At first, I made this much harder on myself and tried to attach them while the base was balancing on them. Learn from me and just attach them while your base is face down on the ground. Much easier!
Note: at first, I laid the bottom supports flat. I learned from a friend of mine to lay them like floor joists so this photo was taken while I was fixing them.
I repeated these steps for all three sections. It became very fast after the first one was done. I pre-cut all my wood and assembled them quickly!
Once all three sections were done, I positioned them how I wanted on the patio before starting on the back and arm supports.
Step three: building the back and arm rests
I decided that I wanted the height of the back and the arms to be the same so that the lines were clean (I also feel like they will be easier to stack together when it comes time to store them).
Also, the back will be pillows. I purchased regular indoor pillows. This did add to the expense because I didn’t already have a lot of throw pillows. I would have reused already-owned pillows for this. When not in use, I’ll use them on my inside furniture. To keep cost down, I looked for the inexpensive 2-packs at Home Goods.
I started with the arm piece. When I found a height that felt comfortable with, I stuck with that measurement. I added vertical 2x4s at each corner and at each end of the particular section. Remember, the couch needs to come apart in separate sections.
I decided on a top piece that I mitered the corners to a 45 degree angle. that way, they could come together nicely all the way around.
To be honest, this part was most difficult as I’m not a math whiz at all. Once I got in the rhythm of it, it wasn’t too bad. A lot of it I was able to lay the full board down and trace where the mitered angle was. It took little actual measuring for the pieces that I could do that with!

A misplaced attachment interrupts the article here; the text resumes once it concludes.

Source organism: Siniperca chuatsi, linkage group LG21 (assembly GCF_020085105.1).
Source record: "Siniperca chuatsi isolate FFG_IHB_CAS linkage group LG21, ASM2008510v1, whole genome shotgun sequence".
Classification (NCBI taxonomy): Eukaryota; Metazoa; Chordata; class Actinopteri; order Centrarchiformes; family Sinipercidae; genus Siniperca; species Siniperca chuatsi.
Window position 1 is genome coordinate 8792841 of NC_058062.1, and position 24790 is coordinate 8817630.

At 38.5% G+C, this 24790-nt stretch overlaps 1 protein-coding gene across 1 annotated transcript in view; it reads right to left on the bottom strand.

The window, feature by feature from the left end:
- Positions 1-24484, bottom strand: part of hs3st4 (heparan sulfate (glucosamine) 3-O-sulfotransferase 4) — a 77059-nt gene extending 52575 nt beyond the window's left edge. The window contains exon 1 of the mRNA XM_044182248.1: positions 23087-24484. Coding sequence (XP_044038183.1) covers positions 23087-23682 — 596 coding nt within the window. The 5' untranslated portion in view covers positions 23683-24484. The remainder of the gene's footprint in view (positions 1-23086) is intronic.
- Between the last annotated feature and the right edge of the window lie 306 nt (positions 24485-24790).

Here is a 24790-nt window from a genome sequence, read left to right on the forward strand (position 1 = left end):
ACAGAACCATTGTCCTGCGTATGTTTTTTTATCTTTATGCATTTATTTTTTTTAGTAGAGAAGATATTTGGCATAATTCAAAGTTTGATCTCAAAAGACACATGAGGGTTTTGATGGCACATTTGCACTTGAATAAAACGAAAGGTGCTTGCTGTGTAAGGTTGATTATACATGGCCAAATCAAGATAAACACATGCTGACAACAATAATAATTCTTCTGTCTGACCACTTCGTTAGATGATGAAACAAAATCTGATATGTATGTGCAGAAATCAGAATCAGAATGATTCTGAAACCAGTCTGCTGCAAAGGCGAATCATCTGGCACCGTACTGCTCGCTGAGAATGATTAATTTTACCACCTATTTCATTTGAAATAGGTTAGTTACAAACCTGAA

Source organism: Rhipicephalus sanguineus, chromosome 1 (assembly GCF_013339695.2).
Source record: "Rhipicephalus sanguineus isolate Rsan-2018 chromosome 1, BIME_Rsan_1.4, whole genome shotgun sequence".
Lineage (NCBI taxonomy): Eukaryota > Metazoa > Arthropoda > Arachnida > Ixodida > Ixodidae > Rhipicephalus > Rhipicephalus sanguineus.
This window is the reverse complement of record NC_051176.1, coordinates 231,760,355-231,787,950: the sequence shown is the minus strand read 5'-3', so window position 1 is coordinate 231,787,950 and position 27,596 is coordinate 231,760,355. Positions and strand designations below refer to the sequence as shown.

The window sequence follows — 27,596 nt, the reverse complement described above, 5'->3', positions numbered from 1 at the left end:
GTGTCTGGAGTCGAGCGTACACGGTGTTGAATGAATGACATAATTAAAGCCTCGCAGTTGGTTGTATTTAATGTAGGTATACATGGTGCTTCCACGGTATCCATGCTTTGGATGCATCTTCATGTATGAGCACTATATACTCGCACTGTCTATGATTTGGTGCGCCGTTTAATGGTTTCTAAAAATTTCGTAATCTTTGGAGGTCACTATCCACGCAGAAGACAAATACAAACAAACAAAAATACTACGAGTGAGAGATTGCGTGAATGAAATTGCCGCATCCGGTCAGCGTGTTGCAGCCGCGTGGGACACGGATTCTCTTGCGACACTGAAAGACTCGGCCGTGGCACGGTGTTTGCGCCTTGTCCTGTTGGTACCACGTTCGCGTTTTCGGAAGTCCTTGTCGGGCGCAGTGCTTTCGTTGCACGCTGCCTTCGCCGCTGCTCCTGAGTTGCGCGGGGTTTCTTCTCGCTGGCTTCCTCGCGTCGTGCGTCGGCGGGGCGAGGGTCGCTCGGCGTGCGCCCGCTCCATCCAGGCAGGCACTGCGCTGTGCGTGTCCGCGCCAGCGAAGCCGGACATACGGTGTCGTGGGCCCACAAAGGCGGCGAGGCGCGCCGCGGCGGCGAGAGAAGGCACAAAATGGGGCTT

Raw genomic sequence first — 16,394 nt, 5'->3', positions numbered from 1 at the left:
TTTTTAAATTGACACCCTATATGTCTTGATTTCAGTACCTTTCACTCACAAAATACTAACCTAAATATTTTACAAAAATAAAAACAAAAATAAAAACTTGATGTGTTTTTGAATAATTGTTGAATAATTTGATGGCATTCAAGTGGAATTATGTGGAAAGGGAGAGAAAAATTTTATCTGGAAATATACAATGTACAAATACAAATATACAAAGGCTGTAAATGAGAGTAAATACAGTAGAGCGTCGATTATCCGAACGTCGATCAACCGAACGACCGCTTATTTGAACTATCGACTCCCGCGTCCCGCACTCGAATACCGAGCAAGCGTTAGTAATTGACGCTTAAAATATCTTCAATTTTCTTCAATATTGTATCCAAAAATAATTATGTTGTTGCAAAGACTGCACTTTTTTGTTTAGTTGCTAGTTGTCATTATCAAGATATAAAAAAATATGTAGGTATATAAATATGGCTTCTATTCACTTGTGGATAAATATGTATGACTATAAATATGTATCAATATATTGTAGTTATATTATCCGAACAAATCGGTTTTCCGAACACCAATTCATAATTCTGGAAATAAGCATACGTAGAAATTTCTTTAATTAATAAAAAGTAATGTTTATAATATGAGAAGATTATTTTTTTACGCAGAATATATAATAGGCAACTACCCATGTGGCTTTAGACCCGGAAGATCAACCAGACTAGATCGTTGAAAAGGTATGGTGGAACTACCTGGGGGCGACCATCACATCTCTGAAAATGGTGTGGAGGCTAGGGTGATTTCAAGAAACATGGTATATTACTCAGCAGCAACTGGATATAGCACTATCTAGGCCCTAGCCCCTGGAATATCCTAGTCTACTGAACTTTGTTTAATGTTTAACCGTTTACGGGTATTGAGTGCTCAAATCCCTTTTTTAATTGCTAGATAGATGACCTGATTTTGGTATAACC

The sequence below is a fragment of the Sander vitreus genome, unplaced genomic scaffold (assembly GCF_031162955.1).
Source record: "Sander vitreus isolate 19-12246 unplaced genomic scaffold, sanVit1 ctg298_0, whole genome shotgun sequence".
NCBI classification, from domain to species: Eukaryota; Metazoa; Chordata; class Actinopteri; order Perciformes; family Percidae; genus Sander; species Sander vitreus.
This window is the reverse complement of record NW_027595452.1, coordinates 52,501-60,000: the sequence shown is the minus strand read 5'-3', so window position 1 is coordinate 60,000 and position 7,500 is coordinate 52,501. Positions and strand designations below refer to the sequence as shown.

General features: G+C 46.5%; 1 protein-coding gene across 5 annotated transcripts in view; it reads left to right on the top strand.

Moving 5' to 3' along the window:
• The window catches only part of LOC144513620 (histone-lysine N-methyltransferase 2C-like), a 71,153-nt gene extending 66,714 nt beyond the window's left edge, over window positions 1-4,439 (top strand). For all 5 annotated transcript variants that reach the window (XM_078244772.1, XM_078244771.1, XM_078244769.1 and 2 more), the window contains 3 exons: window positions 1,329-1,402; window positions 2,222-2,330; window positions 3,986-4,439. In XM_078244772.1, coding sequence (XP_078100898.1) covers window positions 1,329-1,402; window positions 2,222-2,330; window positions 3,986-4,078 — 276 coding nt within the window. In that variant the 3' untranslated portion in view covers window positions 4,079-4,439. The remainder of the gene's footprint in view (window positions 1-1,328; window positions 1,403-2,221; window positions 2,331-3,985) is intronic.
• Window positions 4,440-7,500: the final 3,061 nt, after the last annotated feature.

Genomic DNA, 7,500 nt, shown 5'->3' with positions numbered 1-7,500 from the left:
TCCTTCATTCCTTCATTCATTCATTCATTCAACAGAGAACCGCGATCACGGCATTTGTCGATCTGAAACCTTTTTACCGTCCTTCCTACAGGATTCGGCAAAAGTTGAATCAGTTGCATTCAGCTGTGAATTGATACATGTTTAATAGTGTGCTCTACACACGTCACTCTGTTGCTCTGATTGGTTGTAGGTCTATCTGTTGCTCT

I also did that with the ends which has an X design. I positioned the board on the inside of the couch and traced where the corners were. Then, I simply cut them on those lines and the pieces fit in perfectly!
Next, I chose to do a vertical “slat” design in the back using the 2x4s I had. I debated horizontal supports but I wouldn’t have been able to get more than one support out of each 2×4 and would have had a lot of waste/scrap. I could get a lot more cuts with the vertical design.
Once I made the first measurement, I simply duplicated the cut. I used a level to make sure they were straight and I measured the distance between each. Obviously, where each section ends, there is a vertical leg that supports the back. Without pillows, it looks like the spacing is off but once the pillows are on there, you don’t see it at all!
Of course I needed to test it out and celebrate that I actually MADE FURNITURE!!
Step Four: Final touches and Weatherproofing
To finish this project up, I will need to wait until the weather turns around as I did not beat the cold here in NY, unfortunately. I will update this post in the spring!
Each pressure treated leg is painted black to hide the greenish tint of the wood. I stained the rest Early American.
All of the wood will be sealed with a few coats UV and water protective sealant and the furniture will be tarped when not in use.
In the end, the lumber cost about $140 for the 2x4s and the pressure treated posts were $16. I already had the cushions and I spent about $20 on plastic (to protect cushions) and $30 on canvas drop cloth (to create 6 cushion covers) the fabric weatherproofing spray was on sale at Home Depot for $12 and I bought 2 bottles. In total, because I didn’t already have cushions, the cost was a little over $200.
Not bad considering this couch, on sale, is $1800 😳
DIY outdoor sectional for less!
I’m so excited for our family to have this outdoor furniture to enjoy the fall with! Our family loves to have fires, make s’mores, and play in the leaves. Now we have the furniture we wanted all along, completely customized to US and I built it in just 2 days!